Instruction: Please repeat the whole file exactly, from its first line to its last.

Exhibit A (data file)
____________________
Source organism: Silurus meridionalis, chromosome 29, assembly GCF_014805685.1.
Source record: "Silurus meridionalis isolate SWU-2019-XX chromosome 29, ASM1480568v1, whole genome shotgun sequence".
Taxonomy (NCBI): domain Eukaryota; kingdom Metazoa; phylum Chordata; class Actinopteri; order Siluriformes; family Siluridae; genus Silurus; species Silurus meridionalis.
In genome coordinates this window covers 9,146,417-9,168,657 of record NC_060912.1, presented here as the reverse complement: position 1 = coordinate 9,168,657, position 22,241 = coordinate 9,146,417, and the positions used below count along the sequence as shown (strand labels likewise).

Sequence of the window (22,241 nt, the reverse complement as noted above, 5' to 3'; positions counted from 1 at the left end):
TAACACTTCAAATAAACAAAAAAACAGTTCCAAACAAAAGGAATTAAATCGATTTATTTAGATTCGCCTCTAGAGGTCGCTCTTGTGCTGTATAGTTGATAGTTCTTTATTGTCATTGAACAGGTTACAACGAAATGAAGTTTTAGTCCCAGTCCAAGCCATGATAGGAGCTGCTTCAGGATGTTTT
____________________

Source organism: Silurus meridionalis, chromosome 29, assembly GCF_014805685.1.
Source record: "Silurus meridionalis isolate SWU-2019-XX chromosome 29, ASM1480568v1, whole genome shotgun sequence".
Taxonomy (NCBI): domain Eukaryota; kingdom Metazoa; phylum Chordata; class Actinopteri; order Siluriformes; family Siluridae; genus Silurus; species Silurus meridionalis.
In genome coordinates this window covers 9,146,417-9,168,657 of record NC_060912.1, presented here as the reverse complement: position 1 = coordinate 9,168,657, position 22,241 = coordinate 9,146,417, and the positions used below count along the sequence as shown (strand labels likewise).

Sequence of the window (22,241 nt, the reverse complement as noted above, 5' to 3'; positions counted from 1 at the left end):
TAACACTTCAAATAAACAAAAAAACAGTTCCAAACAAAAGGAATTAAATCGATTTATTTAGATTCGCCTCTAGAGGTCGCTCTTGTGCTGTATAGTTGATAGTTCTTTATTGTCATTGAACAGGTTACAACGAAATGAAGTTTTAGTCCCAGTCCAAGCCATGATAGGAGCTGCTTCAGGATGTTTT